The way clothes should be.
To say that New England, and specifically Maine, an area I have spent quite a bit of time in, isn’t known for their fashion would be…entirely true. In fact Portland, one of the State’s largest cities is routinely voted one of the top five worst dressed cities. Why is this you might ask? We’re not talking about some backwater place with no televisions or fashion magazines. Surely Mainers have their finger on the pulse of fashion as much as the next American? Sadly, no. You won’t find any H&Ms, Topshops, or Urban Outfitters anywhere near the state of Maine.
So what will you find?
In my travels around New England I have carefully observed and documented many a fashion faux-pas. However, three particularly bad offenders resurfaced so many times I’m beginning to think there’s a state uniform nobody ever told me about.
1. Birkensocks. No, this isn’t a typo. Birkensocks is the very specific combination of Birkenstocks and socks. This style is worn by many all through the winter to keep the feet warm during snow season. Why they don’t just invest in a pair of closed-toe shoes, a boot for example, I do not know. N.B. The socks are usually wool and the more eccentric may splash out and wear a highly patterned pair.
2. If lost please return to…New Englanders LOVE their hometown branded sweatshirts. I’m not sure if this indicates a deep seeded fear of getting lost or perhaps just a great pride for one’s home town. Either way it’s not actually the branded hoodie that I’m calling fashion police on, in fact the ‘school leavers hoodie’ has been on the rise in the UK in recent years, so pot and kettles and all that. However, the ill-fitting nature of the American hoodie is the real issue. For most bigger is better and sadly this often means a jumper down to your knees. N.B. I will admit to owning a Maine hood. It doesn’t touch my knees though.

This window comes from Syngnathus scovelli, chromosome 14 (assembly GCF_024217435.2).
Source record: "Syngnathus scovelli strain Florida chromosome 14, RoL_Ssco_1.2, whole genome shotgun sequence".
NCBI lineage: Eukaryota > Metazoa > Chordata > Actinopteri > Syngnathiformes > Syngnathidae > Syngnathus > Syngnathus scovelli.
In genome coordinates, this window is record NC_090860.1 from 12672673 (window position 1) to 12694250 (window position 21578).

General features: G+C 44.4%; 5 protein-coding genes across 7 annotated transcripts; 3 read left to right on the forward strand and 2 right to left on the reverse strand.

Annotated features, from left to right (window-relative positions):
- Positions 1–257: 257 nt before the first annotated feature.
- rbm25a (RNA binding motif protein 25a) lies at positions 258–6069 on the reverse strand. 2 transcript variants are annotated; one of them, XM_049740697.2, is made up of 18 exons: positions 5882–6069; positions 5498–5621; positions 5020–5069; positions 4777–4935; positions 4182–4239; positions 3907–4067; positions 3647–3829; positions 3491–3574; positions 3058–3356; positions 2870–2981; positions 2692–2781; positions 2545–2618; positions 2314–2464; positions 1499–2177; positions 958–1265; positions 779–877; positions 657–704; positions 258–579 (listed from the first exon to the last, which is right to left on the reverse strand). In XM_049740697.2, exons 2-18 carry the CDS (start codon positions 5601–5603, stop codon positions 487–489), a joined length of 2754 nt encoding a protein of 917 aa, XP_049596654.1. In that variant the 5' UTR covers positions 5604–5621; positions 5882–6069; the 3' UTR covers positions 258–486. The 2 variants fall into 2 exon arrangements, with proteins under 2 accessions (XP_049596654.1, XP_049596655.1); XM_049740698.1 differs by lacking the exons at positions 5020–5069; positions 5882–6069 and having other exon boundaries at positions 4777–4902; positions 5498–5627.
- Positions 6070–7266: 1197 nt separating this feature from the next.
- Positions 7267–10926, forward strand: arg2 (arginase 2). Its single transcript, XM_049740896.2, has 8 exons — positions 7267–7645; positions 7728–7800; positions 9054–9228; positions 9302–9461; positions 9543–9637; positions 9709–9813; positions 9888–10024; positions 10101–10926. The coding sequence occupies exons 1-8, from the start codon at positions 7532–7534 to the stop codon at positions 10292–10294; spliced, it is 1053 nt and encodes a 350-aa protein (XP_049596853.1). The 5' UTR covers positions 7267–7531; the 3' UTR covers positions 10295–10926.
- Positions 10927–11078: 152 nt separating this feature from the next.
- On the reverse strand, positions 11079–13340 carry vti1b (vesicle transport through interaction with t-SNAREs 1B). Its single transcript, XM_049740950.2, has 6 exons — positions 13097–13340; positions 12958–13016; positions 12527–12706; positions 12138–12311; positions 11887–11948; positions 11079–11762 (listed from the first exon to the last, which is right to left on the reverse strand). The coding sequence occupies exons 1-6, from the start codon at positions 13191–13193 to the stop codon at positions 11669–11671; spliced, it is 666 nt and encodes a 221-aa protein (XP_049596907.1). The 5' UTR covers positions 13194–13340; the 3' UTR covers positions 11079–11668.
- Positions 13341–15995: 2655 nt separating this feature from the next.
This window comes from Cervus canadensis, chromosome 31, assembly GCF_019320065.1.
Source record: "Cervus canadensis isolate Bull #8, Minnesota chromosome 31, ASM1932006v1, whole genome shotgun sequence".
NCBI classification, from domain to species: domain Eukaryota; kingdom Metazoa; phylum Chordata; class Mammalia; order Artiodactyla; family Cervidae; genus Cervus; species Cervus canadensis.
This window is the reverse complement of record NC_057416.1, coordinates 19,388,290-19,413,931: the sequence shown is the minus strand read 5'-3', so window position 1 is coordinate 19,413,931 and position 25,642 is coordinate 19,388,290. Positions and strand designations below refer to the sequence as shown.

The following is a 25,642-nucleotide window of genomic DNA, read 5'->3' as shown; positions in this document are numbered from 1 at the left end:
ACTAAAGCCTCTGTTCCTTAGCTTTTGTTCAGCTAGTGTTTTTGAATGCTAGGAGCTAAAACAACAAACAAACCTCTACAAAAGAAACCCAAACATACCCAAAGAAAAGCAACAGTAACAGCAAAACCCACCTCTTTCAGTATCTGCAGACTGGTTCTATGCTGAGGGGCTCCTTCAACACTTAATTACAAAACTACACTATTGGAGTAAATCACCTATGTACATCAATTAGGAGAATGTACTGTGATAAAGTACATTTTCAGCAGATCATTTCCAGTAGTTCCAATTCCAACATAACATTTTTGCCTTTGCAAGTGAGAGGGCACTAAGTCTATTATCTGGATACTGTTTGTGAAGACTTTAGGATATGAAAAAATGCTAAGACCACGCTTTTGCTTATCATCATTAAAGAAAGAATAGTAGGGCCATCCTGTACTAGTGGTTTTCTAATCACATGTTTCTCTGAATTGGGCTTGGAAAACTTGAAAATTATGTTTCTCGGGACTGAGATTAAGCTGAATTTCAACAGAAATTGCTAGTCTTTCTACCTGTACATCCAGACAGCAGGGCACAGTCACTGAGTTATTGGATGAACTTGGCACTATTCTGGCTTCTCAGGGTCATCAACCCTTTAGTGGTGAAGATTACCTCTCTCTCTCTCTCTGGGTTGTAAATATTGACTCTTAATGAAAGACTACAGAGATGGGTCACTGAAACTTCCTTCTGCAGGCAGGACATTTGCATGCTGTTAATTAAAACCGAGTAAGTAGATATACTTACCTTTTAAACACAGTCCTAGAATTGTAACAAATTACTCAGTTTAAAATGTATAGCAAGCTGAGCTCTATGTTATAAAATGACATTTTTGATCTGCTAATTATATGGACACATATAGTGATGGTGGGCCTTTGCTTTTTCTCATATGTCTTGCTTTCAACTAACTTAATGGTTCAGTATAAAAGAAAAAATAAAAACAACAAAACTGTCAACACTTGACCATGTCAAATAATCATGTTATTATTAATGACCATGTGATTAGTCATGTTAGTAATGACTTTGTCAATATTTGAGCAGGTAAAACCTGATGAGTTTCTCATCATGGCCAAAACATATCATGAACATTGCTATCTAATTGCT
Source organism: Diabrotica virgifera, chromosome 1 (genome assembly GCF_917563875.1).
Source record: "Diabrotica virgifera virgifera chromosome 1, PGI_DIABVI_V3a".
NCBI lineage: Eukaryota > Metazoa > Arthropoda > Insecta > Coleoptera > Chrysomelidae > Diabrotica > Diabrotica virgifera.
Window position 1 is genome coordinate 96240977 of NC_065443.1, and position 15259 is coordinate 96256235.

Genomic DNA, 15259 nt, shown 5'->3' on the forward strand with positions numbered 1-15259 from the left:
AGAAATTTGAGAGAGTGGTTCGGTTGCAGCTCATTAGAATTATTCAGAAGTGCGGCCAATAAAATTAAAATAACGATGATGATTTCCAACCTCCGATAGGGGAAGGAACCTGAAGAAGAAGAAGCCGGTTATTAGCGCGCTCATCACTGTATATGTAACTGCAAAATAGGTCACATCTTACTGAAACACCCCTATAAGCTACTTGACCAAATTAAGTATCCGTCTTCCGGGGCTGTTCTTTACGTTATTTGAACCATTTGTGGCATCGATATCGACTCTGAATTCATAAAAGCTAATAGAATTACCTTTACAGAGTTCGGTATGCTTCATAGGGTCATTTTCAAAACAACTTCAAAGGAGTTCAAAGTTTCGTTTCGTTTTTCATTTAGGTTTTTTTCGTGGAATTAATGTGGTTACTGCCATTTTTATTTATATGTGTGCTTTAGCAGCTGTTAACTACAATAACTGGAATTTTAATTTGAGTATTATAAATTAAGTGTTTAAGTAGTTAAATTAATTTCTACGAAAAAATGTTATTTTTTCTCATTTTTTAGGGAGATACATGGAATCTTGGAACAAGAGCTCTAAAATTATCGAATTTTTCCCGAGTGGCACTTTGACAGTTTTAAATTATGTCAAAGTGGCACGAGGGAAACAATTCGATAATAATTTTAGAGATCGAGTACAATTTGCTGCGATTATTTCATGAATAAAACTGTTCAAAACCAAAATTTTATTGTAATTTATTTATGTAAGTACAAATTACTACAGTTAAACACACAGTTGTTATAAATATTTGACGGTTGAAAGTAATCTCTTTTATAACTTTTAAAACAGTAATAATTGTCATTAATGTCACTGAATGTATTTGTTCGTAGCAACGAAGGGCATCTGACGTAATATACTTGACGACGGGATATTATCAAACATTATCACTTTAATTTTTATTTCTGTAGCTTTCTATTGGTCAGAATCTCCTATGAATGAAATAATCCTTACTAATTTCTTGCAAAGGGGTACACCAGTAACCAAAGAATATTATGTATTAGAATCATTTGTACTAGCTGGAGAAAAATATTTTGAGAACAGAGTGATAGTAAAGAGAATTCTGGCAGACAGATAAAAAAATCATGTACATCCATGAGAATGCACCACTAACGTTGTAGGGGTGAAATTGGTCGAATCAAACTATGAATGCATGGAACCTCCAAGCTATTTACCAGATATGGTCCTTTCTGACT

3. Flannel. I’m not talking about a facecloth. No I’m talking about a shirt. A checked shirt. But not one of those ones you can buy in Topshop, no this is a proper lumberjack shirt purchased from an outdoorsy type shop. It’s cozy and warm and usually red. Not the most attractive but a bit like UGG boots once you’ve tried it out and realised how delightfully comfortable and cosy it is you’ll never go back. Probably best never to try it then! N.B. I have tried it and in the winter months have to fight a daily battle not to succumb to the call of the flannel.
What’s going on underneath?
Now obviously these three trends are a slight stereotype. Not everyone in the north east wears sandals and socks, just a lot. But as they saying goes it’s more important what going on underneath that counts. And I’m not talking about underwear. Some of my very best friends rock flannels with the best of them and would know the difference between Marc Jacobs and Philip Lim if they slapped them in the face and honestly every time I see them I always come away wishing that I cared a little less. After all who really cares if my jumper’s down to my knees and I wear a North Face everywhere I go? Living in the city it’s almost impossible not to be drawn in to the highstreet’s idea of fashion but for a few blissful weeks each year I cast off any labels, stick on some shorts, flip-flops and a t-shirt and never give it a second thought. They say that Maine is the way life should be. I can’t say I disagree.